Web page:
Data released today to mark My Whole Self Day has revealed that nearly double the number of employees report that their workplace has failed to check-in on their wellbeing over the past year, 48% up from 25% in 2021. This is taking place at a time of increased reports of mental ill health and warnings from across the sector that the number of people needing support will grow.  

Research from the Mental Health Foundation and LSE suggests that mental health problems cost the UK economy at least £118 billion a year. This, coupled with the demands of the pandemic and the many changes to our ways of working over this period, means that now is the time for employers to rethink their efforts to better support and empower staff and retain talent. 

The ONS reports the number of people solely working from home is declining. As more people return to the workplace, there is an opportunity to build mental health and wellbeing strategies that help fuel productivity, reduce sick days, increase retention, and attract new talent. There won’t be a one size fits all solution. Each workplace will need to balance its objectives with its employees needs to create ways of working that work for people and work for business. 

Employers should capitalise on the fact that half of employees surveyed felt most comfortable talking about their mental health face-to-face (47%).  

Despite variable efforts from employers, the pandemic has brought some benefits to workplace wellbeing. One in four of us feel we can always bring our whole self to work (24%). This is an increase from only 16% of people who felt they could always be their whole self at work pre-pandemic. More of us also feel more comfortable discussing our workplace mental health, with a third of people (32%) saying they are more comfortable doing so since the pandemic.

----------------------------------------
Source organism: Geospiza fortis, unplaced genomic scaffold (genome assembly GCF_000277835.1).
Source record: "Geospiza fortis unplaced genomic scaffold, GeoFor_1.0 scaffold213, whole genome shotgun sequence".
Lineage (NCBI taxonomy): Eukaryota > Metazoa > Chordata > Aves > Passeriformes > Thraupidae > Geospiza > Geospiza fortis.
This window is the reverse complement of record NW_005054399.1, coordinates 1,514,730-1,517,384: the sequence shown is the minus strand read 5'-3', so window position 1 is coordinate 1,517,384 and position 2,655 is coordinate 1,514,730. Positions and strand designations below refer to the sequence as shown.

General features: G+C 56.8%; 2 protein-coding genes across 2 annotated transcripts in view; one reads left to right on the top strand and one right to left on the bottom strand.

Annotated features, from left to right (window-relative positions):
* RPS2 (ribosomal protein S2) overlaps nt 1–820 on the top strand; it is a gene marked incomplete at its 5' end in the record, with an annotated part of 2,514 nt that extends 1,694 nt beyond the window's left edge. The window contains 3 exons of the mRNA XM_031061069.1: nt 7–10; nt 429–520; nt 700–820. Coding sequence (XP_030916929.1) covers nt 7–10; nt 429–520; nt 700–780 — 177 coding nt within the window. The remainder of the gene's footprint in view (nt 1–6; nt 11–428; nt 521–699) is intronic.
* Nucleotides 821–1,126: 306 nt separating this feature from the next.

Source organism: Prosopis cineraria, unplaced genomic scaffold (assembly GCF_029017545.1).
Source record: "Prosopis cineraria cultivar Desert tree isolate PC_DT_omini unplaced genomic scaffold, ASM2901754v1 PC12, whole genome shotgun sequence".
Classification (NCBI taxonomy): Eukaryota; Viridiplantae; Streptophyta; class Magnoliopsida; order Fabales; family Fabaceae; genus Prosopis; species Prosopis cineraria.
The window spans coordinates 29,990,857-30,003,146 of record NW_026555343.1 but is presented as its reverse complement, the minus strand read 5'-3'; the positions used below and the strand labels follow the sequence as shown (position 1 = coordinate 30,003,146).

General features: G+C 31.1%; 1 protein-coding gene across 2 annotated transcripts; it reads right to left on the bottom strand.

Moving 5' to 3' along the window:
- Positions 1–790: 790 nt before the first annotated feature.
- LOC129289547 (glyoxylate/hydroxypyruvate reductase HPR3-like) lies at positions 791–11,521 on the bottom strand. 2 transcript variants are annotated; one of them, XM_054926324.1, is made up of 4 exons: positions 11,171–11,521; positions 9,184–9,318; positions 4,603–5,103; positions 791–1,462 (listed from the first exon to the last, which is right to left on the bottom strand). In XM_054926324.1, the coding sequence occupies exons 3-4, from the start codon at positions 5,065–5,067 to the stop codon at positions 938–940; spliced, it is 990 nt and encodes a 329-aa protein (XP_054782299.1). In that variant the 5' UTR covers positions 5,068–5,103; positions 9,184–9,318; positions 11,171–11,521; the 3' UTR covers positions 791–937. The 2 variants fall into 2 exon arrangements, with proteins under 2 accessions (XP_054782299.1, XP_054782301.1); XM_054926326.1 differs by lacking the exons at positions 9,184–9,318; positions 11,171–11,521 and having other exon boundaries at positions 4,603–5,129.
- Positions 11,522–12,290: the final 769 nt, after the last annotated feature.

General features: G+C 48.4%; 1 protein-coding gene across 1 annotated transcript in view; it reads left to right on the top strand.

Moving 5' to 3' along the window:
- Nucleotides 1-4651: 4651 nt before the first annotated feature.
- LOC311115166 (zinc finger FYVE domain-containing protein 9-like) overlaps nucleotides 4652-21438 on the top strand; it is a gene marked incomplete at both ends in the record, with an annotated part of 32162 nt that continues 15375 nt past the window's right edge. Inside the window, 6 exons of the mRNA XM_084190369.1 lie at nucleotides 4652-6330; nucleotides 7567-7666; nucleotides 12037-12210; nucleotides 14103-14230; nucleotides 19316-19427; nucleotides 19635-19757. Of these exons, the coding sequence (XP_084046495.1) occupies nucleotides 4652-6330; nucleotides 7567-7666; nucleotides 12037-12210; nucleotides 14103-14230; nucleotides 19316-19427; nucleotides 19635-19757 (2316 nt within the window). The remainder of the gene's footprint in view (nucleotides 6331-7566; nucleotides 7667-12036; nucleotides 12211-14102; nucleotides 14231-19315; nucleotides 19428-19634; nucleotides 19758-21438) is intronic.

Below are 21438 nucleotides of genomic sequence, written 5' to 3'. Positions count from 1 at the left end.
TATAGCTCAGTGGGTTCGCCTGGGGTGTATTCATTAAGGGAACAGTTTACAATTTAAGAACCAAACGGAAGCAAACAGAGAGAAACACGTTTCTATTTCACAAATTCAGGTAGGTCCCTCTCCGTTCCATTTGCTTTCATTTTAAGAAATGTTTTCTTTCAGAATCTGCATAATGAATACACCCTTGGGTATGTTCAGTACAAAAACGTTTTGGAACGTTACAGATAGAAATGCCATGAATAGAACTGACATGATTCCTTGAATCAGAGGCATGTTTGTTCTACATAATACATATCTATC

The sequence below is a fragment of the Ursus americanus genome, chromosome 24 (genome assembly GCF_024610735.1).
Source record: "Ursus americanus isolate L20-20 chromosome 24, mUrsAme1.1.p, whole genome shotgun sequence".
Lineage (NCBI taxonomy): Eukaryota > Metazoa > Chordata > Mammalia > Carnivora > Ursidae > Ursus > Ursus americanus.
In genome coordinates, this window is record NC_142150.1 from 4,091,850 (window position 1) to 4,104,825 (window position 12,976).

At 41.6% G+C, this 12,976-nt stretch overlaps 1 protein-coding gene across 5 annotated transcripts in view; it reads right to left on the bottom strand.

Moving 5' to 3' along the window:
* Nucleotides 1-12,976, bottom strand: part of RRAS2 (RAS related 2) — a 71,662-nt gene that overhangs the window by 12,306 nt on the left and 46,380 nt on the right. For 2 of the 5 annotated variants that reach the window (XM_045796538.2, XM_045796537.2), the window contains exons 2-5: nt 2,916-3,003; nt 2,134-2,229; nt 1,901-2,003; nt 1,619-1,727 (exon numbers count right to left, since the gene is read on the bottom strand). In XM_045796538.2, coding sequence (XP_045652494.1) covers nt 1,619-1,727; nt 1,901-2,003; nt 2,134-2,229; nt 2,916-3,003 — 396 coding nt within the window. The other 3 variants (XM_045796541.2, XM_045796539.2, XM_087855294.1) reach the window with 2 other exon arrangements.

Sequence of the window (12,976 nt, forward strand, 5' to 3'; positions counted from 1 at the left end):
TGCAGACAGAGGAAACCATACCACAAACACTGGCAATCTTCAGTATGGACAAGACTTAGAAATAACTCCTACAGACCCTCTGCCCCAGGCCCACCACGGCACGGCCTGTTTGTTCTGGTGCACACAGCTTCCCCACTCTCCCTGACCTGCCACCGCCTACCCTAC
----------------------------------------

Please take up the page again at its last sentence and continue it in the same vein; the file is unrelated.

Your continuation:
Explore workplace courses

Employers need to make the most of these pandemic silver linings and step up their approach. The highest performing workplaces are supportive and inclusive. By putting diversity and inclusion at the centre of mental health and wellbeing, employers can create a culture where people can bring their whole self to work. Doing so, helps people to feel more engaged, to think more boldly, find common ground, and work more effectively together. Regular wellbeing check-ins, ensuring managers have the training and resources they need to support their teams and having trained Mental Health First Aiders in the workplace can help achieve this.

Access free resources 


As part of My Whole Self, we have developed a suite of free resources to help empower organisations of all sizes to support their staff with regular wellbeing check-ins.

This includes a new Talking tips toolkit, with guidance on how to approach conversations around mental health and wellbeing with confidence and sensitivity. This tool can be used in conjunction with our My Whole Self MOT.

Learn more about the research findings here.